“Old guys rule.”
That T-shirt slogan may be a favorite of us aging male Baby Boomers, but it could just as well apply to the Toyota Tacoma.
Although significantly updated in 2016, the current-generation Tacoma has been around on the same basic platform since 2005.
But, despite its senior status, Tacoma continues to easily outsell everything else in its midsize-truck segment -- and not just by a little. Through the first half of calendar-year 2020, Tacoma’s sales of 104,698 are more than double those of its closest competitor, the Ford Ranger.
Did we mention old guys rule?
One reason for Tacoma’s sustained popularity is its reputation for bulletproof quality. Owners swear this thing’ll run forever. Another is Tacoma’s celebrated stature as the midsize pickup world’s premier off-roader.
With various trims, bed lengths, engines and more, Tacoma can be had in more than 30 configurations -- everything from a grocery-getting SR I-4 4x2 Access Cab (extended cab) to the bushwhacking TRD Pro V-6 4x4 Double Cab (crew cab).
We sampled the latter, and concluded it’s one of a handful of showroom-fresh vehicles capable of effortlessly getting its driver well out of cell-phone range.
The Tacoma TRD -- “Toyota Racing Development,” for the uninitiated -- actually is available in three versions: TRD Sport, TRD Off-Road and the top-of-the-line TRD Pro we drove. While Sport and Off-Road can be had with either an Access or Double Cab and two- or four-wheel drive, Pro is strictly a Double Cab 4x4.
All 4WD Tacomas are equipped with a part-time, two-speed, electronically controlled transfer case and a limited-slip rear differential. The TRD Off-Road 4x4 ups the ante with, among other things, a locking rear diff; Crawl Control, which is sort of like off-road cruise control that can be set from 1 to 5 mph; and a Multi-Terrain Select system that allows the driver to tailor the truck’s response to various types of terrain, such as loose rock or mud and sand.
TRD Pro ratchets the trail-tough ante even higher with an additional inch of front ground clearance, courtesy of beefier coil springs; unique rear leaf springs with progressive-rate response and additional articulation; Fox 2.5 Internal Bypass heavy-duty shocks; and Kevlar-reinforced, 16-inch Goodyear Wrangler All-Terrain tires.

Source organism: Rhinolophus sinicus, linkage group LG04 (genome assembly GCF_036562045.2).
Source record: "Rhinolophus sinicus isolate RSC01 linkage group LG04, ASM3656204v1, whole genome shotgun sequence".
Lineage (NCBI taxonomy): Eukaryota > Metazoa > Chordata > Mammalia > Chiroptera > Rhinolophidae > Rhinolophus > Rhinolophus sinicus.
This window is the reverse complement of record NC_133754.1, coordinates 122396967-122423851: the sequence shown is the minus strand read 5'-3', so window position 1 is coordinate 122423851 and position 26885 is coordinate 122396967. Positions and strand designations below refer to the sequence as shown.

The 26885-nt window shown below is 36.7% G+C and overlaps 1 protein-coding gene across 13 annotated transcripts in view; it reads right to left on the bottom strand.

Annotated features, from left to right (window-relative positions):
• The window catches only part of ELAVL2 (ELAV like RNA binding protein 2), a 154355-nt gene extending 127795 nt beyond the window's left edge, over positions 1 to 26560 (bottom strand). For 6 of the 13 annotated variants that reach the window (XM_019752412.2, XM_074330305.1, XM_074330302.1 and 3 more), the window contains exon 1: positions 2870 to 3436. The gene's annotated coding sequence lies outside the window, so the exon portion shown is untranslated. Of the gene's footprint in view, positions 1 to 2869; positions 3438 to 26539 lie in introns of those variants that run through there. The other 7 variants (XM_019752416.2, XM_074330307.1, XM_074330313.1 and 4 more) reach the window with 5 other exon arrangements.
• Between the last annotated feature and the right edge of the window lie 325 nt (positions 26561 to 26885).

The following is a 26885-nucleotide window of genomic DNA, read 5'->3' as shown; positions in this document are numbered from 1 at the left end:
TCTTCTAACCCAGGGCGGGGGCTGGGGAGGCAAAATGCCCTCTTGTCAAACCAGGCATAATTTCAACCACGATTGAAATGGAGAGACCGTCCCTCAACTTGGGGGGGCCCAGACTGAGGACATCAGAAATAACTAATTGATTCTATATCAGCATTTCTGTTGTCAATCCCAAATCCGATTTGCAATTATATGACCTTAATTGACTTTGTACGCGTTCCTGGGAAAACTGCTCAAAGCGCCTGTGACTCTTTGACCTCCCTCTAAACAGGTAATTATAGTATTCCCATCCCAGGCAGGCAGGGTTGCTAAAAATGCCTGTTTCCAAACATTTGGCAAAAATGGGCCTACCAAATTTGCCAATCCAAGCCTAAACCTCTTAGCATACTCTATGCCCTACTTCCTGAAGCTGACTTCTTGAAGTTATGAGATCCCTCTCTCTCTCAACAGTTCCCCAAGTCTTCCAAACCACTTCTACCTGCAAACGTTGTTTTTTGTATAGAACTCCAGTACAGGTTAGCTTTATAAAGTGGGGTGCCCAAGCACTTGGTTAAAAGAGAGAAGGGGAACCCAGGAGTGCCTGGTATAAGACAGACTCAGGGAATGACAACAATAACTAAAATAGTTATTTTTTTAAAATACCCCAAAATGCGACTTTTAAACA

This thing’ll climb a rope.
Other Pro perks include a TRD Pro exhaust system, complete with black chrome tip; standard sunroof; and a “TRD” inscribed skid plate.
To ensure the neighbors know you’ve got the ultimate bushwhacking Tacoma, TRD Pro wears a variety of tough-guy duds, including a “heritage inspired” front grille, blacked-out hood scoop and Rigid Industries LED fog lamps. If all that’s not enough to visually make the point, Tacoma can be seen wearing such paint colors as “Army Green” and “Cement,” fer cryin’ out loud!
Every Pro is powered by Tacoma’s familiar 3.5-liter, 278-hp V-6, compatible with either a six-speed manual or six-speed automatic, the latter being the only way to get the Multi-Terrain Select system and fancy JBL Premium audio.
Inside, we found head room under the sunroof housing close for a tall driver -- a situation compounded by a high cabin floor that enables this truck’s lofty off-road ground clearance. On the upside, a new 10-way power driver’s seat offers easy height control, but when that seat’s set low enough for good head room the tall driver feels as if he’s sitting in a hole -- albeit a leather-clad and comfortable one.
In back, room in our Double Cab was surprisingly accommodating. Leg room is doable if front passengers cut back-seat folks a break, and rear head room, unencumbered by the sunroof, is actually better than it is up front.
TRD Pro, despite its off-road chops, is civilized on the highway, with a cabin that’s admirably quiet, all things considered, and a ride that’s firm but dignified.
Finally, Toyota, not surprisingly, is pretty proud of this thing. Tacoma TRD Pro starts at a lofty $45,055.
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